KARACHI: The Asian Football Confederation (AFC) has announced a new tournament in Malaysia.
It also offers a lifeline for Pakistan football which has been mired in doldrums since almost a year and a half.
The national team has not taken to the pitch since crashing out in the first round of AFC’s marathon joint-qualifying for the 2018 FIFA World Cup and the 2019 AFC Asian Cup following a 3-1 aggregate loss to Yemen in March last year.
Not only did that loss leaves Pakistan without competitive matches for the next four years but also contributing to the national team’s inaction was a massive conflict in the Pakistan Football Federation (PFF).
The PFF has been mired in crisis ever since it split into two factions in the lead-up to its presidential elections in June last year after a full-blown dispute over the controversial Punjab Football Association (PFA) elections in April.
With the two groups — one led by incumbent president Faisal Saleh Hayat and the other by contender and vice-president Zahir Ali Shah — heading into the polls, it saw the Lahore High Court (LHC) intervene and order a stay on the elections.
The Hayat group however went on to hold the elections and that has resulted in a drawn-out battle against the honourable court which appointed retired Justice Asad Munir as PFF Administrator till the issue is resolved.
FIFA, meanwhile, has backed Hayat and has given him two years to conduct fresh elections.
The dispute, which has extrapolated to between FIFA and the LHC, has also seen the national team miss out on football tournaments.
Case in point: The SAFF Suzuki Cup late last year.
While the Administrator was willing to send the team to South Asia’s showpiece tournament, the Hayat faction refused to work with him.
They should work together now.
Missing out on tournaments has seen Pakistan fall to an all-time low of 194 in the FIFA rankings.
But the inaugural AFC Solidarity Cup for “countries that will not feature in the later stages of the AFC World Cup qualification, or the Asian Cup qualification and who have little opportunity to organise international friendly matches” offers another chance for the game in Pakistan to rise above the politics which has afflicted it.
Pakistan were on Thursday drawn in Group ‘A’ of the tournament alongside Nepal, Brunei Darussalam and two more teams — which will be later decided — in the tournament which will feature either eight or nine teams.
Group ‘B’ has Sri Lanka, Macau, Mongolia and one more team.
“Two or three teams — Laos or the Maldives, Chinese Taipei or Timor-Leste and Bangladesh — who will be eliminated from the 2019 AFC Asian Cup Qualifiers Play-off 2, will also participate,” the AFC said on Thursday.
“These will be decided after the completion of Play-off 2 on Oct 11. The pairings for the currently ongoing 2019 AFC Asian Cup Qualifiers Play-off 2 are: Pairing 1: Maldives vs Laos – Pairing 2: Bangladesh vs Bhutan – Pairing 3: Timor-Leste vs Chinese Taipei.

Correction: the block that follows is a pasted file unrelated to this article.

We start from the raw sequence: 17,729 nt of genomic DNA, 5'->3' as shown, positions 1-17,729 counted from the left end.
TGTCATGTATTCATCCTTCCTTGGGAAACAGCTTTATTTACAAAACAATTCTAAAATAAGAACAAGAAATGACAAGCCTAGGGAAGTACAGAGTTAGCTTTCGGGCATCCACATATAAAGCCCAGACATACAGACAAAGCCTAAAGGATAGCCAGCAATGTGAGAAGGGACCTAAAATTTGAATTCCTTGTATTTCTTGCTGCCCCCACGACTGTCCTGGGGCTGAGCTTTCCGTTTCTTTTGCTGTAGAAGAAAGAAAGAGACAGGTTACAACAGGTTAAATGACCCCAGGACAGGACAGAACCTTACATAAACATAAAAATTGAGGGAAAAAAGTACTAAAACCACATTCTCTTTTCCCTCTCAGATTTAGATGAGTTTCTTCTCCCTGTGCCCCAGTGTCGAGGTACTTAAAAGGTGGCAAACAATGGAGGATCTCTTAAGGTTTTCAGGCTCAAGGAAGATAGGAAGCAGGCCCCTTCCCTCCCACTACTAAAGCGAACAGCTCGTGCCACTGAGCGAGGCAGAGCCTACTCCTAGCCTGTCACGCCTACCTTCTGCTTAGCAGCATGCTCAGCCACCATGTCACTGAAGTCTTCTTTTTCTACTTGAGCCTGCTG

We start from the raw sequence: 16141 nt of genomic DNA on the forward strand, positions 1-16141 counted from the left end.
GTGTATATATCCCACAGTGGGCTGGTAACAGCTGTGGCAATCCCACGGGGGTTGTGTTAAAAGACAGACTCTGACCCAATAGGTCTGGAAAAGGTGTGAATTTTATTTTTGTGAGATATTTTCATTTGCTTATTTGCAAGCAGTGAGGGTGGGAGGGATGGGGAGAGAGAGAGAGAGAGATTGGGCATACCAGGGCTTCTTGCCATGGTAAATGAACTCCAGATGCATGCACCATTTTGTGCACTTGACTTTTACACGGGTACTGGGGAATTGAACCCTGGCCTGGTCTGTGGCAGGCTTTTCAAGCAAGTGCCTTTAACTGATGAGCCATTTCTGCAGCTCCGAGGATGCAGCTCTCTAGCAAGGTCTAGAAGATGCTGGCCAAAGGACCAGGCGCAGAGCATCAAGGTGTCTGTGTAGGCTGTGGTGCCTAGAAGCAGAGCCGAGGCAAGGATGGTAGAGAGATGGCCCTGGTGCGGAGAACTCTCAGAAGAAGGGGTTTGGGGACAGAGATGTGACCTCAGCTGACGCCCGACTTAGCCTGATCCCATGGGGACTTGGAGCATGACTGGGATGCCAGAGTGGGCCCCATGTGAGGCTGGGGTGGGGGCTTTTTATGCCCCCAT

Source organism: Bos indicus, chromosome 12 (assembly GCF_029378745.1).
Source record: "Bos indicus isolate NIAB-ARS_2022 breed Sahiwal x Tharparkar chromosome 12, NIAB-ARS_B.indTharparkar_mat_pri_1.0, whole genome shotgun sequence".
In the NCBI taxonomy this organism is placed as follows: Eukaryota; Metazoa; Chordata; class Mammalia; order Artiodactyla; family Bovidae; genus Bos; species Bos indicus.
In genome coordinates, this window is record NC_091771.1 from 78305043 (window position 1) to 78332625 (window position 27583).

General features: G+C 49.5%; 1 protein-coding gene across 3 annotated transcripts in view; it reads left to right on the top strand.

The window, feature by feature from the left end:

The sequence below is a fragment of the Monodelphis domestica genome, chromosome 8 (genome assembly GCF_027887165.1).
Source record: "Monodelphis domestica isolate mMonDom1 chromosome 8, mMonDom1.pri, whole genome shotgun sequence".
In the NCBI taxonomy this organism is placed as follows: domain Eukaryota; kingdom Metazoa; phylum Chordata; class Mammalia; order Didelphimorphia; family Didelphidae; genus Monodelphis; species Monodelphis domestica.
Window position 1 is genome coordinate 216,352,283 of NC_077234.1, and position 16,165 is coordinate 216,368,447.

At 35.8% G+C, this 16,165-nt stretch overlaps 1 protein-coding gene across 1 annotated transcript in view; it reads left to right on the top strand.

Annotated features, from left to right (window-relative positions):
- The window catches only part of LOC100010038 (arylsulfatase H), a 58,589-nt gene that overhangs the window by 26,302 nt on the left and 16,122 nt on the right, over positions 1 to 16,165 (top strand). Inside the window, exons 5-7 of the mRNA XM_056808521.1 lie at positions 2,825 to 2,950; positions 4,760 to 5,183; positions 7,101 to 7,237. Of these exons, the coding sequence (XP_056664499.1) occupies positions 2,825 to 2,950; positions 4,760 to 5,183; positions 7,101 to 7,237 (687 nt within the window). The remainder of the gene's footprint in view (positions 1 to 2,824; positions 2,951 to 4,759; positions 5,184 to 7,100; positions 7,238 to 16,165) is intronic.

“However, if Bhutan are the losing team in the pairing above, only losers from Pairings 1 and 3 will take part in the AFC Solidarity Cup, as Bhutan have not expressed interest to participate.”
In case of an eight-team tournament, the top two teams from each group will advance to the semi-finals while the nine-team format will see the group winners contesting a final.
The tournament begins on Nov 2 with the final on Nov 15.
With less than two months to the tournament and no resolution in sight in the PFF dispute, it seems the fresh chance for the national football team to emerge from the shadows of conflict will also be lost.
But a newly-formed Players Association, which will formally be announced on Friday, after a march in Karachi is hoping that football action returns to the country and the national team gets back on track.
“We’re making a players association which has the support of all current and former players of the country,” former Pakistan captain Mohammad Essa, who is leading the movement, told Dawn on Thursday. “This is to protect our rights and to see football return to the country.”
The PFF dispute has also seen a break in domestic tournaments with the Pakistan Premier Football League (PPFL) not being organised last year although the PFF administrator Munir did organise the PFF Cup in February.
Essa, meanwhile, pleaded that the movement he is leading isn’t affiliated with any of the two warring factions.
Sources had told Dawn that Essa has been promised an assistant coach job with the national team and a vote for the Players Association in the PFF Congress by the Hayat faction if they raise sufficient pressure on the court-appointed administrator.
“That is not true,” Essa said. “I’m only standing up for the players and we will show tomorrow that we’re not a pawn in anyone’s power game.”
The Pakistan football team has a lifeline with the AFC Solidarity Cup. But if the Players Association were to become politicised, this fresh chance to revive football in the country will be lost.
Published in Dawn, September 9th, 2016